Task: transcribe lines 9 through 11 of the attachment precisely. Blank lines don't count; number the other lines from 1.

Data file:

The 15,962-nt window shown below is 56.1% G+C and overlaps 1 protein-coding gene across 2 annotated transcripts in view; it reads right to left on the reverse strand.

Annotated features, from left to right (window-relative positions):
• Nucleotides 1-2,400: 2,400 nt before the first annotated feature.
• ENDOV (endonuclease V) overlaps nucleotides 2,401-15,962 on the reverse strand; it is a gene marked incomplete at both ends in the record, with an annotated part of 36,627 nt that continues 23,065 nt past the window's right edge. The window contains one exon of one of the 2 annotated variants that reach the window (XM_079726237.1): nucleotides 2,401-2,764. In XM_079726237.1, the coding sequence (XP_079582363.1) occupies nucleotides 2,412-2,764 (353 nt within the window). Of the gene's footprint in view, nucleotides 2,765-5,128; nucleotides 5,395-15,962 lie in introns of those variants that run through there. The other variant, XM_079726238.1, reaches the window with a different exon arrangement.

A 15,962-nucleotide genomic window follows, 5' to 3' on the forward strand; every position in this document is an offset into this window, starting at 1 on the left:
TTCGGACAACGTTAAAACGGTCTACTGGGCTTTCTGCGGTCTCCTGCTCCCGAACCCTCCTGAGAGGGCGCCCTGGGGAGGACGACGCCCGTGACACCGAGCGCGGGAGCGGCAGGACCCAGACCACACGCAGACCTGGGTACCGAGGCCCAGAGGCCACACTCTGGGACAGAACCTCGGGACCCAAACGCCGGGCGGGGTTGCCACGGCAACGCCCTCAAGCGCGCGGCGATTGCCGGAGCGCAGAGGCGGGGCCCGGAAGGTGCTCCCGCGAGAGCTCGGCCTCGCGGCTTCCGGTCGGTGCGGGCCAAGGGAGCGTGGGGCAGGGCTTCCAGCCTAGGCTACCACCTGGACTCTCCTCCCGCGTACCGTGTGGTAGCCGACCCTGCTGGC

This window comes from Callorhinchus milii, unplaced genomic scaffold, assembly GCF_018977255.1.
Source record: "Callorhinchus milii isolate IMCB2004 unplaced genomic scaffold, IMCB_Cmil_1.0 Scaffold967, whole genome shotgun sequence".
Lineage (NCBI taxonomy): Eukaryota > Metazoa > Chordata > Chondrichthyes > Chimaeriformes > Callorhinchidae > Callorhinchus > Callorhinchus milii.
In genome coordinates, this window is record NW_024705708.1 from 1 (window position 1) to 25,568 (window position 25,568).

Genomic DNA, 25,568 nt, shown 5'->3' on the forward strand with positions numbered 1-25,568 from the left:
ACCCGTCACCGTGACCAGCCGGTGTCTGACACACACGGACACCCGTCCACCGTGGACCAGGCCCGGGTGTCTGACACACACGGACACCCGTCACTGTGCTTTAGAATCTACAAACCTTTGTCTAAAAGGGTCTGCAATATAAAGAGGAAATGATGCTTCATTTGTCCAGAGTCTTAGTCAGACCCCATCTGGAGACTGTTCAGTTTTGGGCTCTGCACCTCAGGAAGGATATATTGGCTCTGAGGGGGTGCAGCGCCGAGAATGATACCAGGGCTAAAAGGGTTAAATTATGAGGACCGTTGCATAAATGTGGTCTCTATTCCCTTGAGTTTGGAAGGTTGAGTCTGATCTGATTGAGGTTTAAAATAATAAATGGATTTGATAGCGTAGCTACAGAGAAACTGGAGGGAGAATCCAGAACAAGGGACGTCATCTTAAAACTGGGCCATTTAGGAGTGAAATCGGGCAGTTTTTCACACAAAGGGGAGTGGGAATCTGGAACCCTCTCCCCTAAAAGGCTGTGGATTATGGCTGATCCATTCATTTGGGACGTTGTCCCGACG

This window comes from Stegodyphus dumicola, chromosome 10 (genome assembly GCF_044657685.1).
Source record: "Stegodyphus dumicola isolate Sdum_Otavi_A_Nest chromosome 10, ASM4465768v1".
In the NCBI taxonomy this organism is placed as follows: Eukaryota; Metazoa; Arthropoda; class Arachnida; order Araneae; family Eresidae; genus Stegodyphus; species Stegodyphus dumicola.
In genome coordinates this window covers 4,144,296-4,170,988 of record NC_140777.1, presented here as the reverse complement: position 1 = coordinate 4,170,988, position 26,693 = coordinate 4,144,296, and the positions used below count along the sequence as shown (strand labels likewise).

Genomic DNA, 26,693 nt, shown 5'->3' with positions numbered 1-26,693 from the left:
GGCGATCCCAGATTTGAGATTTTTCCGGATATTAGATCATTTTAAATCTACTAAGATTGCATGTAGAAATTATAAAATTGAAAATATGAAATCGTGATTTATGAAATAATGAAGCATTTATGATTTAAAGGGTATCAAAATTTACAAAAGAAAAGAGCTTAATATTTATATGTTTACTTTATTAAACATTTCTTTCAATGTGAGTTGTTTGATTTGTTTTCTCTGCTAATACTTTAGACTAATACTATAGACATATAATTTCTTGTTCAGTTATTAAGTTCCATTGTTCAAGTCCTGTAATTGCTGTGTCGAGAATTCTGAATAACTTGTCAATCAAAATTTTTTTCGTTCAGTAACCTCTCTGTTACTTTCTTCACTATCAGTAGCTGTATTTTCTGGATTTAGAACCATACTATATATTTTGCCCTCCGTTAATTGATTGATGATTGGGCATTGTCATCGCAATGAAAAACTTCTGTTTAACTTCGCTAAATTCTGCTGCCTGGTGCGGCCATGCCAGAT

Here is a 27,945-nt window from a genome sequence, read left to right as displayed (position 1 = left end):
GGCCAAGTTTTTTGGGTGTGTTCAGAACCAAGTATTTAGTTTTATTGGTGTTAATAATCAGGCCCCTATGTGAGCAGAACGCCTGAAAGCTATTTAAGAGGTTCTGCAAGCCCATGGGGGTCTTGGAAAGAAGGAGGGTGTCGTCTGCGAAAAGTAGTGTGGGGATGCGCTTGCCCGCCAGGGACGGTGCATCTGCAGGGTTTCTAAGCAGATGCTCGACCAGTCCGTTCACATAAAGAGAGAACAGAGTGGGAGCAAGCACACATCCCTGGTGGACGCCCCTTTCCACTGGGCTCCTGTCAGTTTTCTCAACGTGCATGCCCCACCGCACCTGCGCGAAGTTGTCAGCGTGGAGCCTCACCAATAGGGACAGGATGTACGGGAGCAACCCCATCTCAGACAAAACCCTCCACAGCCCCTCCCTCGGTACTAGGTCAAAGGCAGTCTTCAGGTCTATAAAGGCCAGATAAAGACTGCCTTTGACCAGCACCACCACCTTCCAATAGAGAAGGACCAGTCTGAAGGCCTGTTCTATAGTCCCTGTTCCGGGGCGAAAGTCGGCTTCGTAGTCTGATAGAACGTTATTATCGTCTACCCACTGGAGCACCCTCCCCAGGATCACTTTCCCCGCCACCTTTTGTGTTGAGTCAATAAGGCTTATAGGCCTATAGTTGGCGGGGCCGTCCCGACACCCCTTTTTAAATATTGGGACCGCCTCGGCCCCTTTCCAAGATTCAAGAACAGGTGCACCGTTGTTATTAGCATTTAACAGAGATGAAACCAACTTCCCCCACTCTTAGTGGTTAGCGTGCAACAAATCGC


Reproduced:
Lineage (NCBI taxonomy): Eukaryota > Metazoa > Chordata > Chondrichthyes > Chimaeriformes > Callorhinchidae > Callorhinchus > Callorhinchus milii.
In genome coordinates, this window is record NW_024705708.1 from 1 (window position 1) to 25,568 (window position 25,568).

Genomic DNA, 25,568 nt, shown 5'->3' on the forward strand with positions numbered 1-25,568 from the left: